## Differential Equations Seminar

#### Muruhan Rathinam, UMBC

Monday, April 10, 2017 · 11 AM - Noon

**Title:**Research projects with Dr Rathinam

**Abstract:**This talk is intended for graduate students to learn about my research interests and projects. My general research interests are focused on both deterministic and stochastic dynamical systems. This includes modeling and the analysis of models, as well as numerical approximations. For concreteness, I will describe two projects, both motivated by real world problems.

The first project involves being able to predict diffusivity of solutes in an aqueous polymer gel, and is a collaborative project with an experimental chemical engineer. This is a multiscale problem, where the fine structures of the polymer gel are of a length scale of 10nm, whereas we are interested in the solute behavior over length scales of 100 micrometers or more. One PhD student, Preston Donovan, is working on some aspects of this problem. Our first approach has been to regard the polymer molecules as stationary obstacles in a homogeneous medium (water) where a solute molecule diffuses. The diffusion is modeled as an obstructed random walk, where interactions of the solute with polymer molecules is accounted for via altered rates of jumps in the random walk. Recent results obtained by Preston Donovan and I assume a periodic gel, and show that under suitable conditions, the large scale behavior of the solute may be approximated by Brownian motion with certain diffusivity matrix. This matrix can be computed by solving a large linear algebra problem based on the details of the finescale model. We describe both, a formal asymptotic expansion and a stochastic process limit theorem. I will describe some unsolved problems and questions in this regard. Some other aspects of this project include developing a better understanding of polymer gel physics, developing better statistical inference of the random walk from experimental measurements.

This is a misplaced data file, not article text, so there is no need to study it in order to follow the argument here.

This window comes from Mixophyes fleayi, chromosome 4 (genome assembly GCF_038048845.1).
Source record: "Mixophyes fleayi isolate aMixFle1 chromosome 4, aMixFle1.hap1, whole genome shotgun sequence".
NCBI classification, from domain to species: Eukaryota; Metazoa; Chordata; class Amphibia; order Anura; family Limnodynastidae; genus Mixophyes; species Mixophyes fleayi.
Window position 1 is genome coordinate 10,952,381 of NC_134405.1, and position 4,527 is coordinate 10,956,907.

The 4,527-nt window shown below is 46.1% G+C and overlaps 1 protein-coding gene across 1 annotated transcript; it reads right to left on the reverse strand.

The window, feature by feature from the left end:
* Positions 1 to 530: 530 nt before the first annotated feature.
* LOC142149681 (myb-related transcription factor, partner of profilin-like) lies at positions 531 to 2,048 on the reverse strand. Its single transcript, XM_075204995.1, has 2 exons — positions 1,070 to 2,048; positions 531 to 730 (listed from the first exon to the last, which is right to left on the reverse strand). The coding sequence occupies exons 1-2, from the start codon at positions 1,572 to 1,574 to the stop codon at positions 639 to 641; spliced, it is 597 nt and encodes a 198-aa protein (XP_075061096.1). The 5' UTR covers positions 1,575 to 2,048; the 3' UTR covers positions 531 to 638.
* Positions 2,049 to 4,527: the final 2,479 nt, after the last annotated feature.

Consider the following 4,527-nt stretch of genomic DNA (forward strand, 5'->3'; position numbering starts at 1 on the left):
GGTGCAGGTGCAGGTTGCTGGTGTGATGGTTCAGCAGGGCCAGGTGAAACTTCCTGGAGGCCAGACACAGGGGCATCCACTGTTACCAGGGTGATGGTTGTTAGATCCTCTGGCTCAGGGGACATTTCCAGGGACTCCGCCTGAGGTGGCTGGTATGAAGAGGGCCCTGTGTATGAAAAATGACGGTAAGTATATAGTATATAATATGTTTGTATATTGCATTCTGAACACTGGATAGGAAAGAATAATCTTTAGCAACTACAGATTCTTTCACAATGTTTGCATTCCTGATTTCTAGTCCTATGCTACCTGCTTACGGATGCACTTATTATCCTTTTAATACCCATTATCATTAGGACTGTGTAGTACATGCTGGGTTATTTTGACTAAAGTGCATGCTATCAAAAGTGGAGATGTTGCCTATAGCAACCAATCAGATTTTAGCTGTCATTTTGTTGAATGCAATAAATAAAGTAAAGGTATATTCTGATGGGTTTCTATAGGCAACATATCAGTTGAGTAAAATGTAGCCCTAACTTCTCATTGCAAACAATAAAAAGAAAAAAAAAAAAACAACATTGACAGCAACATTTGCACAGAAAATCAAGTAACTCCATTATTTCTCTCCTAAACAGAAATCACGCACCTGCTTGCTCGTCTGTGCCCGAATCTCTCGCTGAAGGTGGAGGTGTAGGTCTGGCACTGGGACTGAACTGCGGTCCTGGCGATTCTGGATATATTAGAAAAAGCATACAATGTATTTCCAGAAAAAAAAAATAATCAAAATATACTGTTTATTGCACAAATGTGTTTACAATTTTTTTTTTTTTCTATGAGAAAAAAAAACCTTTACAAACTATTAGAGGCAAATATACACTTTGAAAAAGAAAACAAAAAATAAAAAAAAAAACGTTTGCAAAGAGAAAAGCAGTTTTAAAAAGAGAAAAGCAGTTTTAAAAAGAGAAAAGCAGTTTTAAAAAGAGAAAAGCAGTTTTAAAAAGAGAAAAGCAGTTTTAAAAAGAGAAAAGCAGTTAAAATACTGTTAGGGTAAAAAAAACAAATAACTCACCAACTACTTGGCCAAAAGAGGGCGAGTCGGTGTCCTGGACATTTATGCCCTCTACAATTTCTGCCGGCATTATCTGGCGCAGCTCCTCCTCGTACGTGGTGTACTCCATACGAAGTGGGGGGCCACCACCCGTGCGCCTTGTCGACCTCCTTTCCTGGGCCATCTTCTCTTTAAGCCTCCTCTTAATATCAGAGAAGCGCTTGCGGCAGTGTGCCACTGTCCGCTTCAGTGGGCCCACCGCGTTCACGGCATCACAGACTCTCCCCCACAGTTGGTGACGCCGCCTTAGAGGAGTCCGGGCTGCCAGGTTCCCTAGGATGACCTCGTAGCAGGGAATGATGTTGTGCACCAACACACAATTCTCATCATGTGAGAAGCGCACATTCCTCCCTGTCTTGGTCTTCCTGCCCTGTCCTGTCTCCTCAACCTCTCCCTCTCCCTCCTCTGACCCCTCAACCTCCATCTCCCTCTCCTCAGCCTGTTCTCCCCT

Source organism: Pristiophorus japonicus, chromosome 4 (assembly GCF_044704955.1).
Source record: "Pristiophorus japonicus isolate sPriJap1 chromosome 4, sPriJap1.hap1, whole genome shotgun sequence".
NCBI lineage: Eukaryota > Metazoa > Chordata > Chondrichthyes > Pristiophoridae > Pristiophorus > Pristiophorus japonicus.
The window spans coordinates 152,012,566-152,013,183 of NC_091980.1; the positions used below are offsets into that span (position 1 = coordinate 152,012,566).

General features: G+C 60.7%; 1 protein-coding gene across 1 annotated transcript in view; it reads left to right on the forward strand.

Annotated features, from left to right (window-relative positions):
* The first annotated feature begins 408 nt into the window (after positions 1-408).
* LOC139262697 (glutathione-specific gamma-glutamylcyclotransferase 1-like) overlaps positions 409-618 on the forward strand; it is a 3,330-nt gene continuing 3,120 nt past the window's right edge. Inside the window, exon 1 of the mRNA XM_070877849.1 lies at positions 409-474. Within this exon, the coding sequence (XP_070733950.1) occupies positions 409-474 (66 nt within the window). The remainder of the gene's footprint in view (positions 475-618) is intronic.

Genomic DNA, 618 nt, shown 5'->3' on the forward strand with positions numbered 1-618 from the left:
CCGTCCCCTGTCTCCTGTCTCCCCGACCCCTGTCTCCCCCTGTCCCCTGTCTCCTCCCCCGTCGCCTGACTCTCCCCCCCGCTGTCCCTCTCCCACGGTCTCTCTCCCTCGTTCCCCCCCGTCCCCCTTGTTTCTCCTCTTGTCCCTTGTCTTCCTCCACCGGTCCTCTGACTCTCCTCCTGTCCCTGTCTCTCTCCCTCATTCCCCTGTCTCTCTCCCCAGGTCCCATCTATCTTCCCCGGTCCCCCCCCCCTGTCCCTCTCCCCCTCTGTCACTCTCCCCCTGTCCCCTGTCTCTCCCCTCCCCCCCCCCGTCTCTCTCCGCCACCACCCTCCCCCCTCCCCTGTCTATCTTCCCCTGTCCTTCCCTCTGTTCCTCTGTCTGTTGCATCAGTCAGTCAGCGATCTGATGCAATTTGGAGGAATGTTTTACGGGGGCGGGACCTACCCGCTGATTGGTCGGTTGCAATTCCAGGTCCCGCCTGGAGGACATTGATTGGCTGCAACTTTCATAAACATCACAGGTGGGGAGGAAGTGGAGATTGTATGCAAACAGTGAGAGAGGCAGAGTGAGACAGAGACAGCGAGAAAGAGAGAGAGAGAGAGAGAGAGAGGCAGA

The second project involves modeling and analysis of behavior of social groups. The particular aspect of focus here is what happens collectively to a group when individuals influence and are influenced by each other according to certain basic rules of interaction. This includes modeling the opinions of people in a group as well as swarming behavior of birds and insects. A recent UMBC PhD graduate Dr Serap Tay Stamoulas, worked on the analysis of a multidimensional deterministic opinion dynamics model as well as a scalar binary (yes or no) stochastic opinion dynamics model. I will describe some future questions I wish to explore in this area.